NOAA: Powerful heat-trapping methane rises at record speed

Global atmospheric levels of the potent but short-lived greenhouse gas methane rose by a record amount last year, the National Oceanic and Atmospheric Administration said Thursday, worrying scientists because of methane’s larger role in climate change.

Initial air levels of methane jumped by 17 parts per billion, up from 1895.7 parts per billion last year. According to NOAA, this is the second year in a row that methane has grown at a record rate, up 15.3 ppb compared to 2019. Atmospheric scientist Lindsay Lan of NOAA and the University of Colorado said methane levels are now more than double the pre-industrial level of 720 parts per billion.

According to the Intergovernmental Panel on Climate Change, methane is a major contributor to climate change, causing temperatures to increase by about 0.9 degrees Fahrenheit (0.5 degrees Celsius) since the 19th century. Carbon dioxide has caused about 50% more warming than methane.

“This trend of rapid increase in methane is extremely disturbing,” said methane researcher Robert Howarth of Cornell University.

Methane is about 25 times more powerful at trapping heat than carbon dioxide. But it stays in the air for only nine years instead of thousands of years like carbon dioxide, Lan said. Because it doesn’t stay in the air for long, last year many countries called for accelerated emissions cuts as a low-hanging fruit in global efforts to limit future warming to 1.5 or 2 °C (2.7 or 3.6 °F). agreed to target methane. Industrial time. The world has already warmed by 1.1 to 1.2 °C (about 2 to 2.2 °F).

“To limit warming to below 2C this century, we need to cut our methane emissions dramatically, and today we are clearly Heading in the wrong direction.” “Cutting methane has immediate climate benefits, as it is the only greenhouse gas for which reduction in emissions can cool the climate quickly (versus slowing or stopping the rate of warming).

NOAA has been tracking methane levels in the air since 1983.

Lan said early signs point more to the natural causes of the methane jump, because of La Nia, the natural and temporary cooling of parts of the Pacific that change seasons around the world, but it’s still early. La Nia makes rainfall more frequent in some tropical regions and two years in a row of records increased during La Nia, pointing to methane escaping from wetlands, she said.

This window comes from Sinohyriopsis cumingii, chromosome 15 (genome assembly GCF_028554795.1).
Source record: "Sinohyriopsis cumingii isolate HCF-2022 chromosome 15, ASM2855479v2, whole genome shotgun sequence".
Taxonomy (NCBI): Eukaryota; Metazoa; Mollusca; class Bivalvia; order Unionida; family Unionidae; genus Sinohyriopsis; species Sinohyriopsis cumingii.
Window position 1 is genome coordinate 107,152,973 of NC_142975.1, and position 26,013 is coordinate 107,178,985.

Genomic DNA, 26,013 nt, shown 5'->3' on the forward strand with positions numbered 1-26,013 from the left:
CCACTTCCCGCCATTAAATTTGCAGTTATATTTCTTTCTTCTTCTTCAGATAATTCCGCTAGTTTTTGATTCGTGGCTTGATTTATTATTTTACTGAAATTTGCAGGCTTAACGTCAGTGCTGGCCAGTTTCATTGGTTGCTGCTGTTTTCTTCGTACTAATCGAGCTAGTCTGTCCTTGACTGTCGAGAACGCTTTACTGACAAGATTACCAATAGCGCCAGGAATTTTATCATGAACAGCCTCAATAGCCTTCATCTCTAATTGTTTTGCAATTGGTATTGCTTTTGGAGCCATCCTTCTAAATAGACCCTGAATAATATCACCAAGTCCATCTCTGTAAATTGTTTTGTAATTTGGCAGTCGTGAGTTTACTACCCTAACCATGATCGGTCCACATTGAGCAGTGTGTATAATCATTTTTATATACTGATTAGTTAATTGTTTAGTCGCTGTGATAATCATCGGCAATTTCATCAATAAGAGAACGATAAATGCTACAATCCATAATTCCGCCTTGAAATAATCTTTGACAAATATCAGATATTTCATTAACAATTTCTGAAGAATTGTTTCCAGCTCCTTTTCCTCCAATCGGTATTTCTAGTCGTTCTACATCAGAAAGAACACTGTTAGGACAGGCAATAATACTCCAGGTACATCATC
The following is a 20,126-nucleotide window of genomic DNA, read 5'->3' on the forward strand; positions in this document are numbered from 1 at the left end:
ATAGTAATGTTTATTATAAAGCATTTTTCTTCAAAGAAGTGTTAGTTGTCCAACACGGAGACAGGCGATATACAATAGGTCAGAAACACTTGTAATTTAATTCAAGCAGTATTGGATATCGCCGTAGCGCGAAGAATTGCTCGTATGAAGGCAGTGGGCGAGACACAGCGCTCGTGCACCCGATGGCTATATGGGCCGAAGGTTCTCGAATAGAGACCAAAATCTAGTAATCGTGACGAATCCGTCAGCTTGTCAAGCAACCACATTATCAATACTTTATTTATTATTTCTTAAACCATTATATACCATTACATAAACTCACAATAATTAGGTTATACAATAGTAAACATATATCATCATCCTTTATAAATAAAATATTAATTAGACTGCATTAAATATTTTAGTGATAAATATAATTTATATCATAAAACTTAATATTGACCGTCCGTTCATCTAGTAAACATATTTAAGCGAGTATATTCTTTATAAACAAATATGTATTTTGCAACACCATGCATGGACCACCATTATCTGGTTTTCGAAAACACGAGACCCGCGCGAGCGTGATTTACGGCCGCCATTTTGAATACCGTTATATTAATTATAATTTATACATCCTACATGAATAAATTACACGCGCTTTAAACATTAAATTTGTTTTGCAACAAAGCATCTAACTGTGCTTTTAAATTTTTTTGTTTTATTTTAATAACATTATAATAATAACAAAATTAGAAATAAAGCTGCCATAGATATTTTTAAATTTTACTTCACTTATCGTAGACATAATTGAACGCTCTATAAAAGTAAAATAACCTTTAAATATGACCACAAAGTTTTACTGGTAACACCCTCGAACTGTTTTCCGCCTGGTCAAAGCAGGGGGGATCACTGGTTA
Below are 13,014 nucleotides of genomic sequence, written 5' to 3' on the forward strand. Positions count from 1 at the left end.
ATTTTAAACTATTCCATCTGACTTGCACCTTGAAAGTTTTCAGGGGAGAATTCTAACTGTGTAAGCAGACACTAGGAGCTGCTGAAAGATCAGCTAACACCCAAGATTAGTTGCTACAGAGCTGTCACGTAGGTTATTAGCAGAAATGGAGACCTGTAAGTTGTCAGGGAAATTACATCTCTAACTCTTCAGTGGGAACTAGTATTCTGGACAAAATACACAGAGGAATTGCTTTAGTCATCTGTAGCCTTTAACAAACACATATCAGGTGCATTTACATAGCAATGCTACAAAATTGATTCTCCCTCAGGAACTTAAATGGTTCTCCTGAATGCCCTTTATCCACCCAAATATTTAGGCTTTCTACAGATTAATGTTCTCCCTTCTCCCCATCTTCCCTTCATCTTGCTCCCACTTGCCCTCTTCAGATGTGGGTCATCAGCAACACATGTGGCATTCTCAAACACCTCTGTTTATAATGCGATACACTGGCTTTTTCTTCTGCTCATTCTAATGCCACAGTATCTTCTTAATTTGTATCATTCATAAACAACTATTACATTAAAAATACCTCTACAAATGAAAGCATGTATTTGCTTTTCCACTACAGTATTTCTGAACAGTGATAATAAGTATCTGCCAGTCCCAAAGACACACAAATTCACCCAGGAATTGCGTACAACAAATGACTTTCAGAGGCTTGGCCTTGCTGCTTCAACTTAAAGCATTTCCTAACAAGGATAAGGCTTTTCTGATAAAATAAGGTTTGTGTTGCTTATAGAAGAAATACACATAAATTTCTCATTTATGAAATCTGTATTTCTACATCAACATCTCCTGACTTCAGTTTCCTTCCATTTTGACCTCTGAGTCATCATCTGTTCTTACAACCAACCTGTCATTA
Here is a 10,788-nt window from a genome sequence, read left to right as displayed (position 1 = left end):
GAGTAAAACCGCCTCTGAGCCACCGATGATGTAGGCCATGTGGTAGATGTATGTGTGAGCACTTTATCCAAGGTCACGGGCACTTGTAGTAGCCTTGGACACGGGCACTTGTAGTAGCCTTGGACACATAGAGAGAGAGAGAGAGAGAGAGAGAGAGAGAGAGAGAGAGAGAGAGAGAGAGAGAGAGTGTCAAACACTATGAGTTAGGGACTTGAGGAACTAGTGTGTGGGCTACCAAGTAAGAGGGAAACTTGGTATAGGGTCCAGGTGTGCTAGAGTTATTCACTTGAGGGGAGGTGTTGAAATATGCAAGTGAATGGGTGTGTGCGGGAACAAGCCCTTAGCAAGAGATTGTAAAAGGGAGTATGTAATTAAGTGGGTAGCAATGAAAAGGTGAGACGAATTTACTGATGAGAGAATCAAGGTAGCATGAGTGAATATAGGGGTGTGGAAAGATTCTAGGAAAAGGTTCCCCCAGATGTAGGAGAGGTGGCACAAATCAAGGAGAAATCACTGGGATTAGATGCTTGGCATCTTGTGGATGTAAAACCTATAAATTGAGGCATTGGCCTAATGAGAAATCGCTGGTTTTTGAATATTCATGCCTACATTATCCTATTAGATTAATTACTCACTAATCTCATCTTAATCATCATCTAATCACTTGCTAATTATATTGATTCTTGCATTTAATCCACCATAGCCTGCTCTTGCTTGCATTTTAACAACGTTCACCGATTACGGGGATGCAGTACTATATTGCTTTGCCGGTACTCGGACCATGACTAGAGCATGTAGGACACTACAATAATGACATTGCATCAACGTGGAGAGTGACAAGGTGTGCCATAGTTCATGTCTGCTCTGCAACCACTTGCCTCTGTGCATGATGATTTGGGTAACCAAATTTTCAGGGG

Methane is also a natural gas and an increasingly used source of energy. Most of the methane is released from livestock and human-caused agriculture, as well as from landfills. Scientists also fear future release of trapped methane under the ocean and in frozen Arctic land, but there is no sign that this is happening on a large scale.

Stanford University climate scientist Rob Jackson said the important question is whether this increasing trend could be adding to the problems of climate change or a pandemic-related blip due to a reduction in nitrous oxide destroying methane from fewer car and industrial pollution. Is.

“It seems to be something other than COVID,” Lan said. That high level in 2020 and then even higher in 2021, when the lockdown was eased, is far from a pandemic impact.

Howarth said both fossil fuels and agriculture are leading the way in methane growth. But he added, “My research points to fossil fuel growth being the biggest driver since 2008, with shale gas production from fracking in the US being a major part of the increase.”

In a study last year, Lan looked to isolate chemical isotopes where methane emissions have been increasing steadily since 2006. The chemical signature pointed to natural wetland emissions or agriculture as the bigger culprit than fossil fuels, she said.

NOAA also said last year that atmospheric carbon dioxide levels increased by 2.66 parts per million in 2020, one of the highest increases in history, but not a record. The 2021 annual average for carbon dioxide was 414.7 parts per million. Pre-industrial is about 280 parts per million. NOAA said carbon dioxide is now at its highest after about 4.3 million years when sea levels were about 75 feet (23 meters) higher and average temperatures were about 7 degrees Fahrenheit (3.9 degrees Celsius) warmer.

“Our data shows that global emissions are rapidly moving in the wrong direction,” NOAA chief Rick Spinrad said in a statement.

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